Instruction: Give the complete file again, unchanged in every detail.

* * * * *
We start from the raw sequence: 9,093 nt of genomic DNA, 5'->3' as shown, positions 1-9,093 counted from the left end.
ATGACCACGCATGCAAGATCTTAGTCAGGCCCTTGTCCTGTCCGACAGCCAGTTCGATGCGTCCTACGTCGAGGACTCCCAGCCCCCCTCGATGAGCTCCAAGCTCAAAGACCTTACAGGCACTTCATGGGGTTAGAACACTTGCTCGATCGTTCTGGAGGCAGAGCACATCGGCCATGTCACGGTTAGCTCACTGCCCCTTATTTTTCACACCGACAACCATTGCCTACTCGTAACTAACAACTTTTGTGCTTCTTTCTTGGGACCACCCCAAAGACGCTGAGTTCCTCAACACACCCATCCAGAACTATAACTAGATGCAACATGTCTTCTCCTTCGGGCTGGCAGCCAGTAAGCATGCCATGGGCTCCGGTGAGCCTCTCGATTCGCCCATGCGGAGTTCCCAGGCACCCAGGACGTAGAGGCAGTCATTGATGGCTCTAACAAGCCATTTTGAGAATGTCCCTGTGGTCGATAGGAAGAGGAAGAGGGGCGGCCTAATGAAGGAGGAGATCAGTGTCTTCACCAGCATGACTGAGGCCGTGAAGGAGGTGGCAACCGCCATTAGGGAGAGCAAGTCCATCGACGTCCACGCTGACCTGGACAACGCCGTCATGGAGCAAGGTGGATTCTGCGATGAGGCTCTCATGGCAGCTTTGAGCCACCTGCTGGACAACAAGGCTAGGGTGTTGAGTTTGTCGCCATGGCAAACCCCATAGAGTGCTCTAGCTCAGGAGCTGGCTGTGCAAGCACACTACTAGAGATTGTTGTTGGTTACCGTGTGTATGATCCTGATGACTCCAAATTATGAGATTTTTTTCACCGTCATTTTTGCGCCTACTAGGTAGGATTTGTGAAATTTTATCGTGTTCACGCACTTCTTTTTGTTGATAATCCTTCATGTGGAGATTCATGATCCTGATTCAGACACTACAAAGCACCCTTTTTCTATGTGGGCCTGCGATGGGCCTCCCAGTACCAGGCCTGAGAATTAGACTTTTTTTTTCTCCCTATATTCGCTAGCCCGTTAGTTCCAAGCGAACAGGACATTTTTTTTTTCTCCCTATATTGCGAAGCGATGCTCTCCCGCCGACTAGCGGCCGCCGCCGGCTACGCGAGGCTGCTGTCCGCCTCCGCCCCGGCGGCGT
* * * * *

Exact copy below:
We start from the raw sequence: 9,093 nt of genomic DNA, 5'->3' as shown, positions 1-9,093 counted from the left end.
ATGACCACGCATGCAAGATCTTAGTCAGGCCCTTGTCCTGTCCGACAGCCAGTTCGATGCGTCCTACGTCGAGGACTCCCAGCCCCCCTCGATGAGCTCCAAGCTCAAAGACCTTACAGGCACTTCATGGGGTTAGAACACTTGCTCGATCGTTCTGGAGGCAGAGCACATCGGCCATGTCACGGTTAGCTCACTGCCCCTTATTTTTCACACCGACAACCATTGCCTACTCGTAACTAACAACTTTTGTGCTTCTTTCTTGGGACCACCCCAAAGACGCTGAGTTCCTCAACACACCCATCCAGAACTATAACTAGATGCAACATGTCTTCTCCTTCGGGCTGGCAGCCAGTAAGCATGCCATGGGCTCCGGTGAGCCTCTCGATTCGCCCATGCGGAGTTCCCAGGCACCCAGGACGTAGAGGCAGTCATTGATGGCTCTAACAAGCCATTTTGAGAATGTCCCTGTGGTCGATAGGAAGAGGAAGAGGGGCGGCCTAATGAAGGAGGAGATCAGTGTCTTCACCAGCATGACTGAGGCCGTGAAGGAGGTGGCAACCGCCATTAGGGAGAGCAAGTCCATCGACGTCCACGCTGACCTGGACAACGCCGTCATGGAGCAAGGTGGATTCTGCGATGAGGCTCTCATGGCAGCTTTGAGCCACCTGCTGGACAACAAGGCTAGGGTGTTGAGTTTGTCGCCATGGCAAACCCCATAGAGTGCTCTAGCTCAGGAGCTGGCTGTGCAAGCACACTACTAGAGATTGTTGTTGGTTACCGTGTGTATGATCCTGATGACTCCAAATTATGAGATTTTTTTCACCGTCATTTTTGCGCCTACTAGGTAGGATTTGTGAAATTTTATCGTGTTCACGCACTTCTTTTTGTTGATAATCCTTCATGTGGAGATTCATGATCCTGATTCAGACACTACAAAGCACCCTTTTTCTATGTGGGCCTGCGATGGGCCTCCCAGTACCAGGCCTGAGAATTAGACTTTTTTTTTCTCCCTATATTCGCTAGCCCGTTAGTTCCAAGCGAACAGGACATTTTTTTTTTCTCCCTATATTGCGAAGCGATGCTCTCCCGCCGACTAGCGGCCGCCGCCGGCTACGCGAGGCTGCTGTCCGCCTCCGCCCCGGCGGCGT